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Johnny Falls, Saint Mary

There’s this waterfall hidden in Palmetto Grove, St. Mary called Johnny Falls which I heard of years ago on Facebook. There were no directions on how to find it anywhere, so I added it to my list of Jamaican waterfalls to visit and moved on. Last year my interest in visiting Johnny Falls piqued again with Grove Swimmers, a fearless group of youngsters who perform admirable dives into the river which runs through their district, headed by 17-year-old Nathan Douglas. They have taken to Instagram and YouTube to showcase their talent, and have even been featured in national newspapers. Thus, I happily tagged along with a group of avid explorers and friends to cross this enigmatic and twenty-second Jamaican waterfall from my list with Nathan as my unofficial tour guide.

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St. Toolis River, Manchester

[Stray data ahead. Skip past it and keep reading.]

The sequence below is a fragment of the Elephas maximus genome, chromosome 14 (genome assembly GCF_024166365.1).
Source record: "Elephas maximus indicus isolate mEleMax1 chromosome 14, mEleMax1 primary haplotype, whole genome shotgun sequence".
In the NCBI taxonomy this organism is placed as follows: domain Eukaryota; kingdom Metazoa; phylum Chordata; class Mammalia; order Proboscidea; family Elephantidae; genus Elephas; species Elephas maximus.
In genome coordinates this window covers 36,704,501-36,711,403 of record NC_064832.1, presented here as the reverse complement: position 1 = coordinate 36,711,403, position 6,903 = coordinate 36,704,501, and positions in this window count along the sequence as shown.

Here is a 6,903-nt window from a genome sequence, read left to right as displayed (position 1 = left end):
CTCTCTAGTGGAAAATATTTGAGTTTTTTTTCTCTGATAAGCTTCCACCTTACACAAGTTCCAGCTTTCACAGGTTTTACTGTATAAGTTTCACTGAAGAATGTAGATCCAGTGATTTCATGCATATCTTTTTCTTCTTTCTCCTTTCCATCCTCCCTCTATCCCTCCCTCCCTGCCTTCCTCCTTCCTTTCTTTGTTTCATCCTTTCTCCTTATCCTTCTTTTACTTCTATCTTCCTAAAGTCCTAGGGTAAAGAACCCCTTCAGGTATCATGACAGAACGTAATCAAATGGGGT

St. Toolis is a district in Porus on the border of Clarendon and Manchester, in which a gorgeous free watering hole can be found. The residents call it Blue Hole but this river is actually a tributary of the Milk River in Clarendon. Porus was founded by Baptist missionary James Phillippo and became the sixth free village in Jamaica for ex-slaves after emancipation. Porus was originally named Vale Lionel after then governor of Jamaica Sir Lionel Smith, but the name eventually changed to Porus because of the porous nature of the district’s soil.

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Alligator Pond River & Beach, Manchester